PARIS, Oct 31 (AFP): A call for a change to a century- old French law to allow the state to fund new mosques has sent sparks flying in a society deeply attached to the separation of religion and state.
Concerned that a shortage of mosques is allowing extremists to gain a foothold among France's 5.5 million Muslims by funding places of worship, Interior Minister Nicolas Sarkozy earlier this month named a panel to look into the prickly question.
Due to report to the government in June next year, the committee is being asked, among other things, to suggest ways of reviewing the 1905 secularity law that bans the state from funding places of worship.
The initiative placed Sarkozy squarely at odds with both President Jacques Chirac and Prime Minister Dominique de Villepin, who sees the century-old law as one of the pillars of our republican system and rejects the idea of updating it.
True, more work is needed to recognise the rightful place of France's Muslims, Villepin said, but as members of a strictly secular community.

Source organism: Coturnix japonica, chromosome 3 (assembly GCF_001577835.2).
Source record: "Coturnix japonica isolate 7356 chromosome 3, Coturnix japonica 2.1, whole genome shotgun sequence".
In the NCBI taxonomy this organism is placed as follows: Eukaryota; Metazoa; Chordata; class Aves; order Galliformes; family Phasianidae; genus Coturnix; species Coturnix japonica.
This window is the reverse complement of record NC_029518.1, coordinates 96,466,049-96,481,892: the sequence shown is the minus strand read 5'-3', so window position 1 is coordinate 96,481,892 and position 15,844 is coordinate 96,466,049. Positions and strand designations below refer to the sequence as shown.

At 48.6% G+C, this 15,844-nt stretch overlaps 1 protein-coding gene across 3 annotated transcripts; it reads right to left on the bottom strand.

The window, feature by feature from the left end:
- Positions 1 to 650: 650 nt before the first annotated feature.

The two men, rivals both aiming for the presidency in 2007, tried to smooth over their differences on this and other matters at a joint press conference this week.
Sarkozy has repeatedly argued that breaking the French taboo to provide public money for mosques and imams would be the best way of bringing the Muslim community into the mainstream, out of the garages and basements it is often forced to use as unofficial prayer rooms.
"To separate French Islam from foreign influences," he said last month, "let us give it the means to be independent."
Islamic radicals are already thought to control 20 mosques in the country, according to France's domestic intelligence service, which also says militants are increasingly congregating in secret prayer-rooms, out of sight of the authorities.
A year after a hotly-disputed ban on Muslim headscarves and other religious signs came into force in French schools, the debate on funding is the latest in a string of delicate negotiations between France's government and its large Muslim minority.